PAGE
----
Educational reform is the topic of conversations throughout the country right now. In my opinion – it should be. In our current education system, as Sir Ken Robinson states in the RSA Animate – Changing Education Paradigms (http://edupln.com/video/video/show?id=4241570%3AVideo%3A37773), “We’re (they’re) trying to meet the future by doing what we (they) did in the past.
This point – and a lot of effort, money, initiatives etc. – has been brought to the forefront for many years but we seems to keep coming back to the same problem – no real change ever occurs. This, I believe is a direct result of the fact that we have not engaged in systems thinking conversations at the school, district, state, and or country level. It’s critical that we understand what systems thinking is first and then start to “live” this type of thinking at every level of the educational system. Systems thinking is based on comprehending and addressing the whole, and examining the interrelationship between the parts. There is a focus on looking at the long-term impacts of decisions/planning, analyzing trends, and looking at the system from all stakeholders viewpoints and experiences. A very critical point that Senge makes in the Fifth Discipline is that engaging in the “blame game” is extremely counter-productive and will impede true change and reform. This point definitely resonates with me as this is what our country (at all levels of education) is engaging in right now when it comes to educational reform! Senge also supports 4 other disciplines that are vital to the change process: Personal Mastery, Mental Models, Shared Vision, and Team Learning.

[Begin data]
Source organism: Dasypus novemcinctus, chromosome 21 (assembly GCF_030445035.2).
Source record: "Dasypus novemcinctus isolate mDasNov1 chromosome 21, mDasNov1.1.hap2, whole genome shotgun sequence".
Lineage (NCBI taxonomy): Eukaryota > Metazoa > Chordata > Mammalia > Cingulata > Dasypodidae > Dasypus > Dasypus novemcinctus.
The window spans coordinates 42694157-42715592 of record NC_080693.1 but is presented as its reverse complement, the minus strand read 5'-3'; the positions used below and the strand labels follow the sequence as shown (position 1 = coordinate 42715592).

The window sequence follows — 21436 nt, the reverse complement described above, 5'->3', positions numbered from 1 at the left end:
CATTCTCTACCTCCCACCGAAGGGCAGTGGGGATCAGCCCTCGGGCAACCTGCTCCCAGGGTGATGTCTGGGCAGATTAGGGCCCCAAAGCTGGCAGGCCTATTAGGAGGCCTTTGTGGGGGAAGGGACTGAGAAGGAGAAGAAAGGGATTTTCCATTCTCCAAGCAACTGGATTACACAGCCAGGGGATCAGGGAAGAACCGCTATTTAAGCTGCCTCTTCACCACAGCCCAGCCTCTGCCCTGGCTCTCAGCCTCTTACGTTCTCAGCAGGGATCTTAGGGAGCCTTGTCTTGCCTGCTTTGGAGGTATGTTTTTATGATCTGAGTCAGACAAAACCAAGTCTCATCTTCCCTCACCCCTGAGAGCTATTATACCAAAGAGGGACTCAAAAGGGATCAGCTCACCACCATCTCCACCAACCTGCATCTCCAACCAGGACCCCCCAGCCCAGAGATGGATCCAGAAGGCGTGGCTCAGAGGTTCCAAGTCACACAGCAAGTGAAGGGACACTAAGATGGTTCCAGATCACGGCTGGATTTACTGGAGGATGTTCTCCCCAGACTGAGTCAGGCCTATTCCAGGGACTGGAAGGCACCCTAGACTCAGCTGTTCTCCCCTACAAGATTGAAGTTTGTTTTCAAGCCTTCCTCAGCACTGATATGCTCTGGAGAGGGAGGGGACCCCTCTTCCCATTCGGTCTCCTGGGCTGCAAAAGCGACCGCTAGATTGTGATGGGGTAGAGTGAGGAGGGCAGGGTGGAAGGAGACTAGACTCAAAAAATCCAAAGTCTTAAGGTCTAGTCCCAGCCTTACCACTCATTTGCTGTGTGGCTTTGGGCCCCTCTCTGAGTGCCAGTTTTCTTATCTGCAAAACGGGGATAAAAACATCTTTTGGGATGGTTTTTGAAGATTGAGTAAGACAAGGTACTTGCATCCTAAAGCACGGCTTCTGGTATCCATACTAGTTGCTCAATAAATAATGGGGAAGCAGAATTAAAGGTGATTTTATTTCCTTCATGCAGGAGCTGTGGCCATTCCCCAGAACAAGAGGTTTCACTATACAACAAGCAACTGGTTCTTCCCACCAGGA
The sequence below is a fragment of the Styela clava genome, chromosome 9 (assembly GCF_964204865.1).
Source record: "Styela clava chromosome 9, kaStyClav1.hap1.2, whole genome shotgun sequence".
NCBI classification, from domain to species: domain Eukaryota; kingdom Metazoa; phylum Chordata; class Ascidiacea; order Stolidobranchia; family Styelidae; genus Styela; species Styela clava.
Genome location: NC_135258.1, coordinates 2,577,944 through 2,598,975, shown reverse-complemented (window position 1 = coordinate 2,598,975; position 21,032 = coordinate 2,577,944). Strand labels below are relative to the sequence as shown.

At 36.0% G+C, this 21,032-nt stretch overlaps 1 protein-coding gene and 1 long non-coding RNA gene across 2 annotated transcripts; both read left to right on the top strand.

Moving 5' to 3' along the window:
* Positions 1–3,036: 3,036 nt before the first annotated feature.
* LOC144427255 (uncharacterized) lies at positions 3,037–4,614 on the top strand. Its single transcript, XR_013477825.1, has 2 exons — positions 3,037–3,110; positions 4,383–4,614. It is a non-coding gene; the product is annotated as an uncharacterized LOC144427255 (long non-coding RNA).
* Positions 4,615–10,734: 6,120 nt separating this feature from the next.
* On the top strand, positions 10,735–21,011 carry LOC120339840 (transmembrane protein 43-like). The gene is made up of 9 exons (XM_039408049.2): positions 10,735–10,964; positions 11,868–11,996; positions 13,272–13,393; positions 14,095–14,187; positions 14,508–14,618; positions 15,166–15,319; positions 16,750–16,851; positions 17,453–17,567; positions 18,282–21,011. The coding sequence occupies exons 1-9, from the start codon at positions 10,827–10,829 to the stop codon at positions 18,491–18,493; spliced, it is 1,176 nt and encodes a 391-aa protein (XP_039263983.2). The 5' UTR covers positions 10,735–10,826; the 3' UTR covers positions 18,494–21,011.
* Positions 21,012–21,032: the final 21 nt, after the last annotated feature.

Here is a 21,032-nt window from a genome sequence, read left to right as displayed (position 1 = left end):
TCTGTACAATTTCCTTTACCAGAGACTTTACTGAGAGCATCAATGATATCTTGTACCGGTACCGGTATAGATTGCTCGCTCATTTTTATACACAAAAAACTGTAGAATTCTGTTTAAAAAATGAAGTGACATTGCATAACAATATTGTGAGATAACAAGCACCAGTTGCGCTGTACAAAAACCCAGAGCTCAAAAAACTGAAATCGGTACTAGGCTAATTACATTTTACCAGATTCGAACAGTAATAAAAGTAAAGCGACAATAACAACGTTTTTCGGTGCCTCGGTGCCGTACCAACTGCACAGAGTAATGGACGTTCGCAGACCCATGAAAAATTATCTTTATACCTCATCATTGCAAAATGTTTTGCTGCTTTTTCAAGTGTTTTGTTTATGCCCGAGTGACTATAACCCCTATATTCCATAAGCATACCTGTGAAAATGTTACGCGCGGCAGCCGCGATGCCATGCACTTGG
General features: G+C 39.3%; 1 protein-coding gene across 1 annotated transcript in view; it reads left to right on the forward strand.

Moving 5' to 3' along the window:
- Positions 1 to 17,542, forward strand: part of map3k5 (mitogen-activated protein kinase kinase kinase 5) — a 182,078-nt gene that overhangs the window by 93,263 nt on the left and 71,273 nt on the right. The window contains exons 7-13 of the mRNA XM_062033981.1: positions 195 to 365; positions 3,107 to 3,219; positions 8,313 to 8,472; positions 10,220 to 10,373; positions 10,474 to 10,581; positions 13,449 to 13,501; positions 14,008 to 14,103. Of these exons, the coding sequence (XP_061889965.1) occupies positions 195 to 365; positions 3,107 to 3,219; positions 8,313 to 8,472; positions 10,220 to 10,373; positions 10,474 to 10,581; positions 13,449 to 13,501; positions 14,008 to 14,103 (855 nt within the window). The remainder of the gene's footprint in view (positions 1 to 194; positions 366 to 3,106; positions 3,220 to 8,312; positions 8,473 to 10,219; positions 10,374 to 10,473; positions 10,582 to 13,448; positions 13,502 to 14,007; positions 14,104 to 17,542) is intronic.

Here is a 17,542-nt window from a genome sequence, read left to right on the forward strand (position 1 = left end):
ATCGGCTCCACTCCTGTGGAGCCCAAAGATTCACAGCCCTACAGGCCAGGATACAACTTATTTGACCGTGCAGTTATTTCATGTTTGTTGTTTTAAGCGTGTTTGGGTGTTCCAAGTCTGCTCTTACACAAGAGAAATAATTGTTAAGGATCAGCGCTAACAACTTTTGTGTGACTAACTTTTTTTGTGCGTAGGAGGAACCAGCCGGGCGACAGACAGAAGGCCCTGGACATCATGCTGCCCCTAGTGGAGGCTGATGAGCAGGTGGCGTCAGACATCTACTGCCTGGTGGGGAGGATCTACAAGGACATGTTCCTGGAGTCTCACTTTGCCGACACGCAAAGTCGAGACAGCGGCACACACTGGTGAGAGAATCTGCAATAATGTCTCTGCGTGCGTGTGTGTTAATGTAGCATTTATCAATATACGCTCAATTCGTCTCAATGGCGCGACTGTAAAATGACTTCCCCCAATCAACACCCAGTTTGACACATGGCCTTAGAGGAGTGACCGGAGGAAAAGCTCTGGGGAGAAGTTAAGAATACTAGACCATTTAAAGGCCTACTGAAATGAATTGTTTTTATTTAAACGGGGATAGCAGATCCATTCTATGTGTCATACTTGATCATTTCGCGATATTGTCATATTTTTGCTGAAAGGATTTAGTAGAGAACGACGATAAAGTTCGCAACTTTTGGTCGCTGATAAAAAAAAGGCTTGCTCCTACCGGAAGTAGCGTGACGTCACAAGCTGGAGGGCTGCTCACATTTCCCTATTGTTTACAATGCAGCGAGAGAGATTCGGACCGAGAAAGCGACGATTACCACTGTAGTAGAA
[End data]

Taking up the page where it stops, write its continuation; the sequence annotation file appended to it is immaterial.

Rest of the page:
Educators, reforms, schools, districts, states, and governments all need to take a step back and “get schooled” on systems thinking – then engage in conversations about reform. I highly encourage educators and educational reformers to reread Demmings work and Peter Senge’s Fifth Discipline. We need to be the “grass roots” change agents at the school and district levels.
As educators we also need to “educate” oursleves on the global changes in our children’s lives and the trends in our society. Educators need to continue to learn, grow, and understand about the changing world. It is a moral imperative. Progress and change will occur – we need to respond to it in our classrooms and give our students what they need to flourish. We are educating students for their future – not ours.
It’s time to start looking at the current issues in education as probletunities and engage in conversations that really look at second-order change. We’re really not doing much in education that’s different. What we’re doing in education right now makes me think of the teacher that simply “digitizes” all of their worksheets, notes, and assessemts to show on an IWB and thinks that this is change and tech integration. We need to reflect on the thinking of individuals like Sir Ken Robinson and make some true reforms – despite the challenge and learning curve for ourselves.